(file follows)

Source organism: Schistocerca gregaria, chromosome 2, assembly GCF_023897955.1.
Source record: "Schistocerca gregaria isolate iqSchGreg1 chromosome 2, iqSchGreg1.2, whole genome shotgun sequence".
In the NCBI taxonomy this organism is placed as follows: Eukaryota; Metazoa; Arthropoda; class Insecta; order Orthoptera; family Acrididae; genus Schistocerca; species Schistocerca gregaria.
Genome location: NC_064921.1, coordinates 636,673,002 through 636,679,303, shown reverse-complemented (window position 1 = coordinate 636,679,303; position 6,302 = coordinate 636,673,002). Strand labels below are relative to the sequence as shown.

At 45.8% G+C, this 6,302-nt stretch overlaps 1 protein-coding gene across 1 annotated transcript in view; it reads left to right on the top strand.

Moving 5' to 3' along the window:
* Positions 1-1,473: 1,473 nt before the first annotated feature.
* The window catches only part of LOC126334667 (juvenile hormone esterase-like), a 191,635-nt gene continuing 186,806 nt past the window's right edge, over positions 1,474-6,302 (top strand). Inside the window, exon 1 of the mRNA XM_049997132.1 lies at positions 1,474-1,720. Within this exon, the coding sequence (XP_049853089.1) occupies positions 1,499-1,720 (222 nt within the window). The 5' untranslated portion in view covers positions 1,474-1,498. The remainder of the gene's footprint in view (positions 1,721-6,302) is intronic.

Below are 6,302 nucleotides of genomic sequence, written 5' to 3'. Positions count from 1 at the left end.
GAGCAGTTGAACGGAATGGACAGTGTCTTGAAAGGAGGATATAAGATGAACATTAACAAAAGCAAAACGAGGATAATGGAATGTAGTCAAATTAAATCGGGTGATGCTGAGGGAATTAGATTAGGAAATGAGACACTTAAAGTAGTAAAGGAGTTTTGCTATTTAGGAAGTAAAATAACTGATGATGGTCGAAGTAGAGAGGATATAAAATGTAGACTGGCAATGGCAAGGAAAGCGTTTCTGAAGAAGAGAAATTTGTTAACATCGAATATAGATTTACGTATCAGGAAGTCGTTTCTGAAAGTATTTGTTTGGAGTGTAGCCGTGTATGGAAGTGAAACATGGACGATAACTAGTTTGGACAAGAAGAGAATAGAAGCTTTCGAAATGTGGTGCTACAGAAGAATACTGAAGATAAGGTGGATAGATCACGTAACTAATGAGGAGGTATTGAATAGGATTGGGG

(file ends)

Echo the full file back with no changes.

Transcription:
Source organism: Schistocerca gregaria, chromosome 2, assembly GCF_023897955.1.
Source record: "Schistocerca gregaria isolate iqSchGreg1 chromosome 2, iqSchGreg1.2, whole genome shotgun sequence".
In the NCBI taxonomy this organism is placed as follows: Eukaryota; Metazoa; Arthropoda; class Insecta; order Orthoptera; family Acrididae; genus Schistocerca; species Schistocerca gregaria.
Genome location: NC_064921.1, coordinates 636,673,002 through 636,679,303, shown reverse-complemented (window position 1 = coordinate 636,679,303; position 6,302 = coordinate 636,673,002). Strand labels below are relative to the sequence as shown.

At 45.8% G+C, this 6,302-nt stretch overlaps 1 protein-coding gene across 1 annotated transcript in view; it reads left to right on the top strand.

Moving 5' to 3' along the window:
* Positions 1-1,473: 1,473 nt before the first annotated feature.
* The window catches only part of LOC126334667 (juvenile hormone esterase-like), a 191,635-nt gene continuing 186,806 nt past the window's right edge, over positions 1,474-6,302 (top strand). Inside the window, exon 1 of the mRNA XM_049997132.1 lies at positions 1,474-1,720. Within this exon, the coding sequence (XP_049853089.1) occupies positions 1,499-1,720 (222 nt within the window). The 5' untranslated portion in view covers positions 1,474-1,498. The remainder of the gene's footprint in view (positions 1,721-6,302) is intronic.

Below are 6,302 nucleotides of genomic sequence, written 5' to 3'. Positions count from 1 at the left end.
GAGCAGTTGAACGGAATGGACAGTGTCTTGAAAGGAGGATATAAGATGAACATTAACAAAAGCAAAACGAGGATAATGGAATGTAGTCAAATTAAATCGGGTGATGCTGAGGGAATTAGATTAGGAAATGAGACACTTAAAGTAGTAAAGGAGTTTTGCTATTTAGGAAGTAAAATAACTGATGATGGTCGAAGTAGAGAGGATATAAAATGTAGACTGGCAATGGCAAGGAAAGCGTTTCTGAAGAAGAGAAATTTGTTAACATCGAATATAGATTTACGTATCAGGAAGTCGTTTCTGAAAGTATTTGTTTGGAGTGTAGCCGTGTATGGAAGTGAAACATGGACGATAACTAGTTTGGACAAGAAGAGAATAGAAGCTTTCGAAATGTGGTGCTACAGAAGAATACTGAAGATAAGGTGGATAGATCACGTAACTAATGAGGAGGTATTGAATAGGATTGGGG